Two years after the Defense Department formed a working group to investigate cases of extremism within the ranks of the U.S. armed forces, the Pentagon has barely moved to implement its recommendations. That comes even as there have been repeated cases of violence or attempted violence by active-duty military members.
CNN reports that the Pentagon has only enacted one of the Countering Extremism Working Group’s six recommended measures on fighting extremism, which the DoD defines as, among other things, participation in or pushing for violence against people of other races, genders or national origins. Created in April 2021 by Secretary of Defense Lloyd Austin, the working group was formed in the aftermath of the Jan. 6 attack on the U.S. Capitol, which also spurred the U.S. military to hold a a service-wide stand down in March 2021 to address extremism.
Although the working group released six recommendations on how to combat extremist ideology in the ranks, the urgency behind the creation of the group seems to have passed.
Pentagon Deputy Press Secretary Sabrina Singh told reporters in a May 18 press conference that only the recommendation tied to training — outlining to service members what constitutes extremist activities and why that is prohibited — has been implemented and “continues to be implemented across the department.” The other elements, involving screenings of recruits, updating military justice measures and notably oversight on potential insider threats have not.
When asked when, if ever, those would be implemented, Singh added that “all recommendations have been assigned are with the appropriate principal staff, but at this time, I just have nothing more to announce.”
Subscribe to Task & Purpose Today. Get the latest military news, entertainment, and gear in your inbox daily.
Alongside that, an outside group failed to complete an independent study on extremism in the service. The Institute for Defense Analysis hasn’t finished its report, even though it was due in June 2022, per CNN.
One of the major challenges identified in the Pentagon’s efforts to counter extremism is political pressure from lawmakers in Congress. Conservatives have heavily criticized and condemned counter-extremism policies, as well as efforts to boost diversity and inclusion, in the armed forces are “woke” and a detriment to both military readiness and recruiting.
Officials including Chairman of the Joint Chiefs of Staff Gen. Mark Milley have repeatedly pushed back against these attacks.
“I personally find it offensive that we are accusing the United States military […] of being ‘woke’ or something else because we’re studying some theories that are out there,” Milley said at a House Armed Services Committee hearing in June 2021.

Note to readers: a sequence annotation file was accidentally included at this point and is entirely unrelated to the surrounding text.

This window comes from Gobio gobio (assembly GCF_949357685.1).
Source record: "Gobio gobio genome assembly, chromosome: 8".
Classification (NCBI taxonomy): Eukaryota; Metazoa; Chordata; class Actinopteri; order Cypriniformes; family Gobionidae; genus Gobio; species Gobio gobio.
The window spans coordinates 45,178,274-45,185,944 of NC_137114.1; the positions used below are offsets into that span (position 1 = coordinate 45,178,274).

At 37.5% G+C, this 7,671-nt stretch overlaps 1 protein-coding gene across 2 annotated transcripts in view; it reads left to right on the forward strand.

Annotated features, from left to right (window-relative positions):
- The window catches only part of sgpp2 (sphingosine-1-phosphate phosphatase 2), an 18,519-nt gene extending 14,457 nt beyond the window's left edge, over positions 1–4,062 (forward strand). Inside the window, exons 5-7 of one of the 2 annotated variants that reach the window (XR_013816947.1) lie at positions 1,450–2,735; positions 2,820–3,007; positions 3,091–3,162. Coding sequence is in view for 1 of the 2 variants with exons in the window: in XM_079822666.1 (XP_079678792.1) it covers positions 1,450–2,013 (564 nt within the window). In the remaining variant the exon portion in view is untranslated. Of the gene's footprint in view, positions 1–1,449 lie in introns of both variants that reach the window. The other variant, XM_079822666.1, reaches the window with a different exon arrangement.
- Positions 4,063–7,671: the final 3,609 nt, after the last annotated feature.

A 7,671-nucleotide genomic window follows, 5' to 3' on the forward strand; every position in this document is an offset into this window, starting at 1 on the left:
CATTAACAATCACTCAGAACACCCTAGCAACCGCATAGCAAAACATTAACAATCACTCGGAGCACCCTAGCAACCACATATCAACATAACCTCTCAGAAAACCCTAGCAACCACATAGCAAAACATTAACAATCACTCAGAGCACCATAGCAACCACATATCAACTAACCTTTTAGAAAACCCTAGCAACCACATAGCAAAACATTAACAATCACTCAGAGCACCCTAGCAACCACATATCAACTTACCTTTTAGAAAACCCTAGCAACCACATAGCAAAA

That political pressure appears to have stalled any progress on adopting those measures. A major target of the criticism was the working group’s leader, Bishop Garrison, who became a target of conservative pundits and lawmakers for allegedly pushing “left-wing extremism.” Austin initially defended him, but per CNN, that support dwindled in the summer of 2021 and ultimately led to the working group’s efforts losing importance to Pentagon leadership.
CNN also found that the Pentagon continues to struggle with its definition of “extremist activities.” At the time of the working group’s establishment, there was no clear department-wide understanding of what constitutes that. One was created since spring 2021, but has done little to weed out extremists, per those CNN talked to.
Despite criticisms from conservatives, there have been repeated instances of crimes including violent acts carried out and planned by active-duty members of the military, often tied to far-right ideology. The overall percentage of extremists within the military remains small, but also a threat. Many extremist groups have encouraged members to enlist in order to receive combat training as a way to make their plots more effective. Extremist groups also try to recruit veterans to their ranks for the same reason.
One of the most notable cases involving an active-duty service member was Ethan Melzer, an Army private who pledged loyalty to a Neo-Nazi organization and plotted to ambush his fellow soldiers while on deployment. He was sentenced to 45 years in prison.
Another case involved Steven Carrillo. In May and June 2020, while serving as an Air Force sergeant with a Phoenix Raven security team, he killed a federal agent and later a local deputy. Carrillo had ties to the Boogaloo movement, which aims to start a second American Civil War.
Most recently there has been the case of Jack Teixeira, the Air National Guardsman accused of leaking classified and sensitive information on two Discord servers did so apparently not for any whistleblowing reason but to curry favor with far-right users. He is facing trial.
“Individuals that engage in this behavior make the department less safe internal and make its external work more difficult,” Garrison said in a statement to CNN. “That’s true whether their actions are of a violent nature or damage the trust in DoD as an institution like Airman First Class Jack Teixeira’s classified leaks. The department should be vocal about the productive policies it had out in place while acknowledging it can and should do more.”
The latest on Task & Purpose
- Special Forces soldiers reveal first details of battle with Russian mercenaries in Syria
- Who was General Mark Milley before he was ‘The Chairman’?
- What we know about the Marine veteran who killed Jordan Neely on the New York City subway
- Fort Benning, ‘home of the Infantry,’ is now Fort Moore
- Ukraine claims it has routed a Russian brigade near Bakhmut